Catapult magnetic field
A spectacular demonstration showing how magnetic fields interact to produce forces on wires.
Apparatus and materials
Copper wire, PVC-covered, 150 cm with bare ends
Magnadur magnets, 2
Support blocks, 2
Stiff card or hardboard, 35 cm x 10 cm
Health & Safety and Technical notes
Warn the class to keep fingers away from eyes. Iron filings inadvertently carried to the eyes can damage the cornea.
The card must be sturdy. Strips of thin plywood would be better, with a central hole already drilled.
The current through the wire should be 100 amps obtained by winding enough turns (Total current = current through wire x number of turns in wire).
a Make a hole, approx 5 mm diameter, in the centre of the card.
b Place the support blocks about 30 cm apart and use them to support the long card.
c Wind a hoop coil of several turns, of diameter about 10 cm. (Form the coil by passing the wire again and again through the hole in the card.)
d Support the coil with a lump of modelling clay.
e Place two slab magnets upright on the card near the ends, about 25 cm apart.
f Sprinkle iron filings on the card and look for the magnetic field pattern. See diagram 1.
g Sweep the filings away, remove the slab magnets, and connect the coil to the power supply.
h Sprinkle iron filings on the card and look for the magnetic field pattern. See diagram 1.
i Sweep the filings away. Connect the coil to the power supply and replace the slab magnets.
j Sprinkle iron filings on the card and look for the magnetic field pattern due to the coil and the slab magnets. This is called a 'catapult' field. See diagram 1.
k Diagram 2 (below) shows the catapult analogy.
1 You will need to explain the 'catapult' field pattern to students. The Magnadur magnets produce a uniform, parallel magnetic field. The current-carrying vertical wire produces a circular magnetic field around itself. When the two fields are combined, the pattern produced by the iron filings indicates a complex field pattern showing how the wire, if free to move, will be catapulted from the stronger field towards the weaker field; in this case towards a neutral point.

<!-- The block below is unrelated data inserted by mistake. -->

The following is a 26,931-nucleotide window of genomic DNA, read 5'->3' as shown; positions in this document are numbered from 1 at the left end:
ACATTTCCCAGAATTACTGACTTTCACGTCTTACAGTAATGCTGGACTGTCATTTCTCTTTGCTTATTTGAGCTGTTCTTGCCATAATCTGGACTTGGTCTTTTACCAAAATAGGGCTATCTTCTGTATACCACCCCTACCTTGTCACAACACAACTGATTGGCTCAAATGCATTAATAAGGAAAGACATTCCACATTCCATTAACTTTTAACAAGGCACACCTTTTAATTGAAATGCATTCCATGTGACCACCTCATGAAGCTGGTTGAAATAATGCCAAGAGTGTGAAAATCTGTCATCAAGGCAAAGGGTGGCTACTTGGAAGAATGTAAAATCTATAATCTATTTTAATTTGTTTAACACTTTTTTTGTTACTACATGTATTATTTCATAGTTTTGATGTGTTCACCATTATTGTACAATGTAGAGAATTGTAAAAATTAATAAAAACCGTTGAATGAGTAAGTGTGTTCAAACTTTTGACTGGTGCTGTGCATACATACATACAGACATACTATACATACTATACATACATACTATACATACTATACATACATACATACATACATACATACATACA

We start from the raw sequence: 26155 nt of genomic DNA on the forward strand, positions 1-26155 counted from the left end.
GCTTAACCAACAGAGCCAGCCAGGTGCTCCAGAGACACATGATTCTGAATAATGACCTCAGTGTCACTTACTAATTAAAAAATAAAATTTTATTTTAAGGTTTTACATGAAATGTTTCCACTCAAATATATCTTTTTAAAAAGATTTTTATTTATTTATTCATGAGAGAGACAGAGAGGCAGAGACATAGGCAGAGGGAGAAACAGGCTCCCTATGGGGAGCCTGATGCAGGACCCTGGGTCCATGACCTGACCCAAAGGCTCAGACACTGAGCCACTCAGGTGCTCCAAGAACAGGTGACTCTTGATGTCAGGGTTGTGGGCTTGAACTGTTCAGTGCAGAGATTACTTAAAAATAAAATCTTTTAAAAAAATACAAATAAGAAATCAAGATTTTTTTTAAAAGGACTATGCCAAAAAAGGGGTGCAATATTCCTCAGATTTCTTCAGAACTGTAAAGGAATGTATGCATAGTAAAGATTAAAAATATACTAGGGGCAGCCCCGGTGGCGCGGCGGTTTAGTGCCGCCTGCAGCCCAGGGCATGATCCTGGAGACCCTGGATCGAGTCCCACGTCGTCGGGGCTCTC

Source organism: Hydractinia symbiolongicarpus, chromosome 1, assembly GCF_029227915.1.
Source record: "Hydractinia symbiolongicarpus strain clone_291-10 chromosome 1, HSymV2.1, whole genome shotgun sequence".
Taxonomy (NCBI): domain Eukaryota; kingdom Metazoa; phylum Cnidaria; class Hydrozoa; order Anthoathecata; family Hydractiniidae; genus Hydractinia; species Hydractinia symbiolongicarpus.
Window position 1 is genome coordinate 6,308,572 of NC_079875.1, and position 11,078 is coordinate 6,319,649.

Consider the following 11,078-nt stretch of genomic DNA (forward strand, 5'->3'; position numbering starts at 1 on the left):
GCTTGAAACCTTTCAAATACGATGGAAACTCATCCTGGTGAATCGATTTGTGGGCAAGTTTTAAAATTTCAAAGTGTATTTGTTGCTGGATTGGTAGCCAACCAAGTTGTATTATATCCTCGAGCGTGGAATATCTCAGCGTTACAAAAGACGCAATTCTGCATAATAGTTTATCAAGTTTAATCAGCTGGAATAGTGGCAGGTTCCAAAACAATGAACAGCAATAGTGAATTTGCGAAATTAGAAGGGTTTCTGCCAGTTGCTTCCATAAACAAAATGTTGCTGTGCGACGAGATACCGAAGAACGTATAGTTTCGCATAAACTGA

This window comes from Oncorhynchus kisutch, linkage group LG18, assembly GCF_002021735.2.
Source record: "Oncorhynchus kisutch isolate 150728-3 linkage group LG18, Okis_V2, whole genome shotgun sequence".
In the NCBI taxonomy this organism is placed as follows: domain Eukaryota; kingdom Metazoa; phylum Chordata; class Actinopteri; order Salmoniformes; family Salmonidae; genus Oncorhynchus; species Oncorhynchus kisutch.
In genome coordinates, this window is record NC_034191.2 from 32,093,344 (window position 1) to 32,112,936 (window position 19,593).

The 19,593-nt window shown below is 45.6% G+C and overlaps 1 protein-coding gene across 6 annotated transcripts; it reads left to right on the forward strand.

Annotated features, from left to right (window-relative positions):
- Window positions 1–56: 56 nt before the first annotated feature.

2 The 'catapult force' is a sideways force. It does not act along the wire carrying a current, nor does it act along the magnetic field. It acts perpendicular to both the current and the magnetic field. If the wire carrying the current is horizontal and runs North-South, and the magnetic field is horizontal and runs East-West, the force on the wire is vertical, up or down. The left-hand rule neatly sums up this observation. Spread the thumb, first and second fingers of the left hand at right angles to each other. Then:
- the second finger represents the current direction
- the first finger the field direction
- the thumb the force (thrust) direction.
3 Diagram 3 (below) shows how to set up a large-scale version of this experiment for demonstration purposes. This uses 50 turns of PVC-covered copper wire to form the coil (about 20 cm side) and a current of 2 to 3 A.
4 In the case of the magnetic force on a beam of electrons the expression for the force of a magnetic field on a current carrying wire (F=BIL) must be changed into the force of a magnetic field on a moving charge (F=Bev).
In a fine beam tube the catapult force of the magnetic field is perpendicular to the stream of negatively charged electrons and so a uniform magnetic field will hold the stream in a circular orbit, provided the electrons move at a constant speed. The magnetic field pulls the electrons into an orbit rather like a tether that holds a whirling ball. If the tube is twisted slightly in its holder then the circular motion of the beam combines with a linear component of the beam to make a spiral.
This experiment was safety-checked in July 2007